Armando Benitez is more famous for his blown saves, than being one of most sucessful relievers in baseball.
Benítez was signed in 1990 by the Baltimore Orioles as a free agent. Coming up through the Orioles’ farm system, he made his debut in 1994. He started to show some of his future potential in 1998, earning a 3.82 ERA and 22 saves in 71 games.
Before the 1999 season, Benítez was traded to the New York Mets in a three-team deal. Benitez initially served as the setup man for longtime Mets closer John Franco ; however, when Franco went down with an injury mid-way through the 1999 season.
Benitez assumed the job and was named the full-time Mets closer even after Franco’s return. During his first four seasons in New York, he subsequently became one of the Major Leagues’ elite closers, saving 139 games in 157 save opportunities since joining the Mets in 1999. That is a 89% save percentage.
Benítez’s failures in clutch situations overshadowed most of the success he had in his career in New York. Regardless, several playoff contenders were interested in his services. Midway through 2003, as Benítez labored trying to convert saves through the year, he was traded to the New York Yankees, who intended to use him as a setup man for Mariano Rivera. Benítez had a 1.93 ERA in nine games before being traded again to the Seattle Mariners, where he finished the season.
Benítez started 2007 well, converting all of his first seven save opportunities. However, in May, Benítez picked up two blown saves and three losses, including a blown save and a loss against his former team, the Mets, where he committed two balks.
On October 29, 2007, Benitez officially filed for free agency, likely ending his second tenure with the Marlins.
During the 2008 and 2009 seasons, Benitez signed with the Newark Bears, Houston Astros, Toronto Blue Jays and Long Island Ducks. Armando never made the cut and was eventually released.
On June 24, 2010 Benitez signed a minor league deal with the Florida Marlins and was assigned to their triple-A affiliate, New Orleans Zephyrs. Benitez was released on July 15 and immediately signed to play his third stint with the Newark Bears.
1996 American League Division Series
In Game One of the A.L.D.S., October 9, 1996 at Yankee Stadium, in the bottom of the 8th inning with Baltimore Orioles leading 4-3, Orioles reliever Armando Benitez strikes out Jim Leyritz and surrrenders a home run to Derek Jeter on the first pitch.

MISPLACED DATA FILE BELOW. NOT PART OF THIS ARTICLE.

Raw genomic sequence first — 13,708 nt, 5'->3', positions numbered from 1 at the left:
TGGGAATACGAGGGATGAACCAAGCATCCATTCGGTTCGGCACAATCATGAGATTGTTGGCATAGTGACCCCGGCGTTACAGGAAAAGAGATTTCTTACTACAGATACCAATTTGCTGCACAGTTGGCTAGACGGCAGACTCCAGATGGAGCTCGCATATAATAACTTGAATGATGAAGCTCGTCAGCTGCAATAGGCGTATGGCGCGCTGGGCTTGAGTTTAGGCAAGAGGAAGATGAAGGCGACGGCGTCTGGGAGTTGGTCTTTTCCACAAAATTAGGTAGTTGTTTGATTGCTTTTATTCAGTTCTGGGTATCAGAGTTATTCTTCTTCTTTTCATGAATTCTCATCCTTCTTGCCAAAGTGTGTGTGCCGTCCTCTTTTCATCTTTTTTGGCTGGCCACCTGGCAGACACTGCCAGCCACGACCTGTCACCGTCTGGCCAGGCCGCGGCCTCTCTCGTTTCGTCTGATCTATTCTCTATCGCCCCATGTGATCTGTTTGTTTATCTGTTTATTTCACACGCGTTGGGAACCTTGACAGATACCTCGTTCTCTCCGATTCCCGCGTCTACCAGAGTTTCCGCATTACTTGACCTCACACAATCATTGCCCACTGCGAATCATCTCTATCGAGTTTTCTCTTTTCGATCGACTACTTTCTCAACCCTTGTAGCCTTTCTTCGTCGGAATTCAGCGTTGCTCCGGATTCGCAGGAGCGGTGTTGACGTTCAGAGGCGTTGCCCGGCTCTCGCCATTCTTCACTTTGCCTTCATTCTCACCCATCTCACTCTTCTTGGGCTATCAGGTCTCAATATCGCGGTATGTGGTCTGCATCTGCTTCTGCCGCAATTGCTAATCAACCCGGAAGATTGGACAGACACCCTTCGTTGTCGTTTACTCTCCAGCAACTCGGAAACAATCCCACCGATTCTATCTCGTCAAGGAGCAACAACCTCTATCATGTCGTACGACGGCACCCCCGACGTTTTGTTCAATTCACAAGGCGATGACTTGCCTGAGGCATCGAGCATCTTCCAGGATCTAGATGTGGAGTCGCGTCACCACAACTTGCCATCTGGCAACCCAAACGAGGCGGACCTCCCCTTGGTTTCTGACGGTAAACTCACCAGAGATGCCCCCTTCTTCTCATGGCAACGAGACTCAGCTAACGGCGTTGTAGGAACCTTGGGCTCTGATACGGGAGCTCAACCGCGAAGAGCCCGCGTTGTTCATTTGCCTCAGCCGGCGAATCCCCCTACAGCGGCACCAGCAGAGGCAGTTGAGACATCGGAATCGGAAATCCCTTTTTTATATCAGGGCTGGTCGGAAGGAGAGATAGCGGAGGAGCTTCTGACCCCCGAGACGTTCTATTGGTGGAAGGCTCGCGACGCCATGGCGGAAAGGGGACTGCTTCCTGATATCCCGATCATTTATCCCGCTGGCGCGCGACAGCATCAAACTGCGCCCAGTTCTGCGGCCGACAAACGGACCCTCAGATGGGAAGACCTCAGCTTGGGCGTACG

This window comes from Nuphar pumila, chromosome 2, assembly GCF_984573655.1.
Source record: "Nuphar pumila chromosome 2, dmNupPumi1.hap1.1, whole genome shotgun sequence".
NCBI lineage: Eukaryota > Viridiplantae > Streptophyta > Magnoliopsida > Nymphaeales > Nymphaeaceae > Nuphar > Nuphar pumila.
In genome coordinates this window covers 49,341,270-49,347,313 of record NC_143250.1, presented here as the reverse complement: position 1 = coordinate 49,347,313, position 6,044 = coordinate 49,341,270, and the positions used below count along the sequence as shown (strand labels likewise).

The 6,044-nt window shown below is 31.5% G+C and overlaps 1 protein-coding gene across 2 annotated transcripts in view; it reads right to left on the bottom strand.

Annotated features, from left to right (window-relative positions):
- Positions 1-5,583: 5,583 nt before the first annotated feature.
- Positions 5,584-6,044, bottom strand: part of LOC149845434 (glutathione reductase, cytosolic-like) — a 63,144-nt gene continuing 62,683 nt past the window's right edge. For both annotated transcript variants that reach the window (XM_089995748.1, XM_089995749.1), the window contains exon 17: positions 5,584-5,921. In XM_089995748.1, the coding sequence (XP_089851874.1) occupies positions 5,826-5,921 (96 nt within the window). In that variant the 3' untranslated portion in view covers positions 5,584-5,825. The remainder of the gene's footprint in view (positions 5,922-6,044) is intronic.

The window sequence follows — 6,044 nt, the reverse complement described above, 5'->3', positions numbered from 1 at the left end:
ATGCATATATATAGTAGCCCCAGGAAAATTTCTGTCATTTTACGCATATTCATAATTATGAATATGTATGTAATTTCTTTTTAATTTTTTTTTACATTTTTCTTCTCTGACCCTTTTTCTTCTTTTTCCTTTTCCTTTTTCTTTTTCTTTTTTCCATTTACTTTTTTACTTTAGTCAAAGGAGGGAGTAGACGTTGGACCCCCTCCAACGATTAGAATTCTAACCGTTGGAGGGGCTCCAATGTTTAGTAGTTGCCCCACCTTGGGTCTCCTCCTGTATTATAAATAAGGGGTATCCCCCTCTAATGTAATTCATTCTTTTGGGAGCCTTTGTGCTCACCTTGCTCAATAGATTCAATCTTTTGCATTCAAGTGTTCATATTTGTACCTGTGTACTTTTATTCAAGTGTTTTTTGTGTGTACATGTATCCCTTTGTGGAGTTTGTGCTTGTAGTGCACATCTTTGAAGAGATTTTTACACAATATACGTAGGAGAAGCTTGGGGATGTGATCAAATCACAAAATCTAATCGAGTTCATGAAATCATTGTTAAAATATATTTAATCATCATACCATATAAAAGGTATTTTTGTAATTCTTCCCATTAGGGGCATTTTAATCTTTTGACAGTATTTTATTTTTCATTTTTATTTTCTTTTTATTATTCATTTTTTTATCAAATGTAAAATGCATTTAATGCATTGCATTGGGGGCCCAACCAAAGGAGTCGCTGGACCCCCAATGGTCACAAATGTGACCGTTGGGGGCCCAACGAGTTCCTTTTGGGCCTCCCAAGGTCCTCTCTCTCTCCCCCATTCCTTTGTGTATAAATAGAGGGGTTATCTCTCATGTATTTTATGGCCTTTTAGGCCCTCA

The famous clutch home run that was snagged by 12-year-old Jeffrey Maier reaches over the left field fence, over the head of Orioles outfielder Tony Tarasco.
It is ruled a home run which ties the game, 4-4.
Benitez gave a single to Tim Raines and intentionally walked Bernie Williams.
Arthur Rhodes came in to face Tino Martinez to end the inning.
Bernie Williams’ 11th-inning home run gives the Yankees a 5-4 win over Baltimore in the opening game of the ALCS. The Yankees went on to win the series and the World Series.
1997 American League Division Series
Armando Benitez struggled egregiously during the post-season. He allowed three game-winning hits in the Orioles’ six-game loss to Cleveland in the 1997 ALDS.
In the top of the eighth inning of Game Two with the Indians behind 4-2. Benitez walked Sandy Alomar Jr. and pinch hitter Jim Thome with two outs. Marquis Grissom followed with a three-run home to give the Tribe a 5-4 lead and victory. Benitez threw 30 pitches, 15 for strikes. He did strikeout the side.
In Game Four, Benitez replaced Jesse Orosco in the bottom of the ninth of a tied game. Armando walked Matt Williams and Sandy Alomar Jr. followed with a game winning single to score Manny Ramirez from second to win 8-7.
In the top of the 11th of Game Six, Benitez allowed a pennant-winning home run by slap-hitting shortstop Tony Fernandez. Cleveland won the game 1-0 and the American League pennant.
In four games, Benitez went 0-2 with ERA of 12.00 allowing four runs in three innings pitched while walking four batters. He did fanned six batters.
1998 Orioles-Yankee Bench Clearing Brawl
Baltimore took a 5-1 advantage into the seventh inning, but the Yankees’ Bernie Williams slammed a three-run homer with two outs in the eighth against Armando Benitez, Baltimore’s hulking, hard-throwing reliever, to give the Yankees a 7-5 lead.
With his very next pitch, Benitez, whose fastball is consistently clocked around 100 miles per hour drilled Tino Martinez in the upper back, and Martinez bent over in pain. To the Yankees, and to Drew Coble, the home-plate umpire, the pitch was thrown with malice intended. Coble ejected Benitez with a wave of his arm.
There was history of bad blood between the Benitez and Martinez: Benitez hit Martinez in June 1995, when Martinez was with Seattle, after allowing a grand slam to one of Martinez’s Mariner teammates, inciting a bench-clearing shoving match. The Orioles were so disgusted with Benitez’s reaction that they demoted him to the minors.
1999 National League Division Series
After arriving late to Shea Stadium minutes before the National Anthem of game four against the Diamondbacks.
Benitez comes on with two out and two on in the eighth, trying to protect a 2-1 Mets’ lead.
Benitez allows a two-run go-ahead double by Jay Bell, and a single to Matt Williams, but is bailed out when Melvin Mora throws out Bell at the plate to end the inning.
2000 National League Division Series